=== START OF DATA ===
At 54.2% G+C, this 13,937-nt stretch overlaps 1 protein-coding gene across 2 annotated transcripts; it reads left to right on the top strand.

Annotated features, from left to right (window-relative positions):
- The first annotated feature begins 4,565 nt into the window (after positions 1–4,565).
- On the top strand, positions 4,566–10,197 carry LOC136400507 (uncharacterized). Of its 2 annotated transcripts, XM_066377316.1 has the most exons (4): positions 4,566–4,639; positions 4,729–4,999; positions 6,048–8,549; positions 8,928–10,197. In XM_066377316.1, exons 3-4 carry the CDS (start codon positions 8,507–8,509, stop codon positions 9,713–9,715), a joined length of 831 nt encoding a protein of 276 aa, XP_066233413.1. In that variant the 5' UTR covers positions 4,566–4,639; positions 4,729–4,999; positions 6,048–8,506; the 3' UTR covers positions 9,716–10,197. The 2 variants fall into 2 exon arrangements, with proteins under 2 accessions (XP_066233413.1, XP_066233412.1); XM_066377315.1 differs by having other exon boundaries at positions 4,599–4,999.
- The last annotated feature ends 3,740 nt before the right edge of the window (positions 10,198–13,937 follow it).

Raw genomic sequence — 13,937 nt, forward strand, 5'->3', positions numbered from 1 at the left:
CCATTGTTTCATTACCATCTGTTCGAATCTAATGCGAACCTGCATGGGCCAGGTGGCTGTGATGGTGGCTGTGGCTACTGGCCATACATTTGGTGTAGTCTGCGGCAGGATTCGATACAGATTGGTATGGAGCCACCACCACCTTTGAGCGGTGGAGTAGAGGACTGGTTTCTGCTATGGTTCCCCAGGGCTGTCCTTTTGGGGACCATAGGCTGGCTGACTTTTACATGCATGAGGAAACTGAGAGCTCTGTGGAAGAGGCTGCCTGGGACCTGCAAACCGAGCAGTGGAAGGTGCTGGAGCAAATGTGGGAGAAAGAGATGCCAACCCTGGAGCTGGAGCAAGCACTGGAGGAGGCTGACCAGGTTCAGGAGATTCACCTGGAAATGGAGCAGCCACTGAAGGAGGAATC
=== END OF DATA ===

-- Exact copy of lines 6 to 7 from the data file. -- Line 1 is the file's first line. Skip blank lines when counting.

Raw genomic sequence — 13,937 nt, forward strand, 5'->3', positions numbered from 1 at the left:
CCATTGTTTCATTACCATCTGTTCGAATCTAATGCGAACCTGCATGGGCCAGGTGGCTGTGATGGTGGCTGTGGCTACTGGCCATACATTTGGTGTAGTCTGCGGCAGGATTCGATACAGATTGGTATGGAGCCACCACCACCTTTGAGCGGTGGAGTAGAGGACTGGTTTCTGCTATGGTTCCCCAGGGCTGTCCTTTTGGGGACCATAGGCTGGCTGACTTTTACATGCATGAGGAAACTGAGAGCTCTGTGGAAGAGGCTGCCTGGGACCTGCAAACCGAGCAGTGGAAGGTGCTGGAGCAAATGTGGGAGAAAGAGATGCCAACCCTGGAGCTGGAGCAAGCACTGGAGGAGGCTGACCAGGTTCAGGAGATTCACCTGGAAATGGAGCAGCCACTGAAGGAGGAATC